His knife see rustic Labour dight,
An cut you up wi ready slight,
Trenching your gushing entrails bright,
Like onie ditch;
And then, O what a glorious sight,
Warm-reekin, rich!

Then, horn for horn, they stretch an strive:
Deil tak the hindmost, on they drive,
Till a’ their weel-swall’d kytes belyve
Are bent like drums;
The auld Guidman, maist like to rive,
‘Bethankit’ hums.

Is there that owre his French ragout,
Or olio that wad staw a sow,
Or fricassee wad mak her spew
Wi perfect scunner,
Looks down wi sneering, scornfu view
On sic a dinner?

Poor devil! see him owre his trash,
As feckless as a wither’d rash,
His spindle shank a guid whip-lash,
His nieve a nit;
Thro bloody flood or field to dash,
O how unfit!

But mark the Rustic, haggis-fed,
The trembling earth resounds his tread,
Clap in his walie nieve a blade,
He’ll make it whissle;
An legs an arms, an heads will sned,
Like taps o thrissle.

Ye Pow’rs, wha mak mankind your care,
And dish them out their bill o fare,
Auld Scotland wants nae skinking ware
That jaups in luggies:
But, if ye wish her gratefu prayer,
Gie her a Haggis.

Step Five: All Hail The Haggis
Step Five Hail The Haggis drink me Burn's Night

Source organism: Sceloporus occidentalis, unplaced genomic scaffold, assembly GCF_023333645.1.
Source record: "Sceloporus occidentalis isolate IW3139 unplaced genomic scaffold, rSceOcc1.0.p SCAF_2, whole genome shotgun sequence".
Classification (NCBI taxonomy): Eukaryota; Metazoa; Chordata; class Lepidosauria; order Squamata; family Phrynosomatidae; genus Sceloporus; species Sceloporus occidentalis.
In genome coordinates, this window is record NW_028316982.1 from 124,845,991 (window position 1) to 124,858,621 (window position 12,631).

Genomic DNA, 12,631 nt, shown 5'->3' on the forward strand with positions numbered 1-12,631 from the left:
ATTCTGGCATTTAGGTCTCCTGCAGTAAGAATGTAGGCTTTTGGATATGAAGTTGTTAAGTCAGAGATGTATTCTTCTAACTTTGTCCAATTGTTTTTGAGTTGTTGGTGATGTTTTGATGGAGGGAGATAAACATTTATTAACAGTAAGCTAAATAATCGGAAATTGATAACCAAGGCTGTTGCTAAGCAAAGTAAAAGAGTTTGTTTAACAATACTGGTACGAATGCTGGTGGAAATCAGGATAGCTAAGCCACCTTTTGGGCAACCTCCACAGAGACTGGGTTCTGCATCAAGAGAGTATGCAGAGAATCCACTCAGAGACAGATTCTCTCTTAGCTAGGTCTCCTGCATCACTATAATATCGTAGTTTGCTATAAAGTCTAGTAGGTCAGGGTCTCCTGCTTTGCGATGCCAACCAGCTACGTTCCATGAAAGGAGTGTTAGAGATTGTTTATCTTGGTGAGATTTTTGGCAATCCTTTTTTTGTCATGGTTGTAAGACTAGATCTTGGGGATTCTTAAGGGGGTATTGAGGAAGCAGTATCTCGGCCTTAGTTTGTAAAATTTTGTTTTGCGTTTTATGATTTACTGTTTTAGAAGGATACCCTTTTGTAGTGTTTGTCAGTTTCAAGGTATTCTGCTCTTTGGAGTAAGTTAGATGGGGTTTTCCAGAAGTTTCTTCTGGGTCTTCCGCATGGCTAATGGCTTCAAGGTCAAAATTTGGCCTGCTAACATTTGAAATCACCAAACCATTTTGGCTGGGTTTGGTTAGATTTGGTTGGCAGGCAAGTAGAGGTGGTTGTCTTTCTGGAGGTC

After completing the lengthy address to the Haggis in Step Four, the meat is theatrically cut into, while everyone applauds and raises their glasses and shouts “The Haggis”. Our advice is to practice this or make a small incision before the theatrics so that your guests don’t get covered in flying Haggis!

Step Six: The Full Three Courses
Step Six Baxters Cock-a-Leekie drink me Burns Night

The starter is typically a soup called “Cock-a-Leekie” containing chicken broth and leeks.

The main is, of course, Haggis complete with neeps and tatties (turnip and potatoes).

Finally, the dessert, Cranachan, is a Scottish dish made with whipped cream, whisky, oatmeal, honey, and raspberries.

Step Seven: Sing, Drink And Be Merry
Step Seven, Sing, Drink and Be Merry drink me Burns Night

There is often a piece by Burns sung by an individual or group such as “Ae Fond Kiss” – although if you are not the singing type, a recital of a poem by Burns always goes down well. Have some Burns books handy and take turns reading your favorite poems while imbibing the best Scotch whisky your home has to offer.

Where To Go:

Here are some bars celebrating Burns Supper around the country this week, for lucky readers close enough to visit.

  • The Haven in Boston, Mass, celebrating January 25th, 27th and 28th, although at time of posting this story, tickets were already sold out for the 27th.
  • The Highlands in the West Village, NYC does a fantastic bash, but fills up annually. Call ahead of time to ensure you get a spot.
  • The Dorset in Vermont. Check-in early and make a long weekend of it. The fun starts at 6:00 p.m.
  • The Restaurant at Burdick’s in New Hampshire which is partly owned by Ken Burns (yes, he’s related), is worth checking out. Call ahead to see what’s available.
  • Old Line Fine Wines, Spirits and Bistro in Washington, D.C. is celebrating for its fifth year and it’s a wonderful party.